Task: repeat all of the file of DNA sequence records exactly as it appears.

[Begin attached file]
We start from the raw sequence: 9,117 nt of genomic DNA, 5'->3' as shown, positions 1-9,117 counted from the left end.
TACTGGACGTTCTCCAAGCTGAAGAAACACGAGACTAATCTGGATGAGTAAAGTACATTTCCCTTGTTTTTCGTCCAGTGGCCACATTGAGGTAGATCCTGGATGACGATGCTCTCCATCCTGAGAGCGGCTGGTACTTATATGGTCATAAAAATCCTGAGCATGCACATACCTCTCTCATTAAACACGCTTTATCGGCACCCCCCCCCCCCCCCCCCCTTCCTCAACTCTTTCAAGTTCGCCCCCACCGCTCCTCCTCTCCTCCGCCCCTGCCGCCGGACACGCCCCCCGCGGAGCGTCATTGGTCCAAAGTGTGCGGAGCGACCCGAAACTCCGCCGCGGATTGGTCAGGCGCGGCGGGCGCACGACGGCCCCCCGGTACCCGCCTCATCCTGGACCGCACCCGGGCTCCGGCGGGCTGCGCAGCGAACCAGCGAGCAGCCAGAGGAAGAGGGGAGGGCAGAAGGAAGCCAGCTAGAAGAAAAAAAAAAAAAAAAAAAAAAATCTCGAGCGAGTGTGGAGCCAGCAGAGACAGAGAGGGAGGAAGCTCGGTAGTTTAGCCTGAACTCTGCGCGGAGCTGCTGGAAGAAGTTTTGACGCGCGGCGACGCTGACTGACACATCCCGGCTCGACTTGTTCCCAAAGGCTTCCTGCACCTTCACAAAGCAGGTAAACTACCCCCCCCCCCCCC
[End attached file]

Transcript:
We start from the raw sequence: 9,117 nt of genomic DNA, 5'->3' as shown, positions 1-9,117 counted from the left end.
TACTGGACGTTCTCCAAGCTGAAGAAACACGAGACTAATCTGGATGAGTAAAGTACATTTCCCTTGTTTTTCGTCCAGTGGCCACATTGAGGTAGATCCTGGATGACGATGCTCTCCATCCTGAGAGCGGCTGGTACTTATATGGTCATAAAAATCCTGAGCATGCACATACCTCTCTCATTAAACACGCTTTATCGGCACCCCCCCCCCCCCCCCCCCTTCCTCAACTCTTTCAAGTTCGCCCCCACCGCTCCTCCTCTCCTCCGCCCCTGCCGCCGGACACGCCCCCCGCGGAGCGTCATTGGTCCAAAGTGTGCGGAGCGACCCGAAACTCCGCCGCGGATTGGTCAGGCGCGGCGGGCGCACGACGGCCCCCCGGTACCCGCCTCATCCTGGACCGCACCCGGGCTCCGGCGGGCTGCGCAGCGAACCAGCGAGCAGCCAGAGGAAGAGGGGAGGGCAGAAGGAAGCCAGCTAGAAGAAAAAAAAAAAAAAAAAAAAAAATCTCGAGCGAGTGTGGAGCCAGCAGAGACAGAGAGGGAGGAAGCTCGGTAGTTTAGCCTGAACTCTGCGCGGAGCTGCTGGAAGAAGTTTTGACGCGCGGCGACGCTGACTGACACATCCCGGCTCGACTTGTTCCCAAAGGCTTCCTGCACCTTCACAAAGCAGGTAAACTACCCCCCCCCCCCCC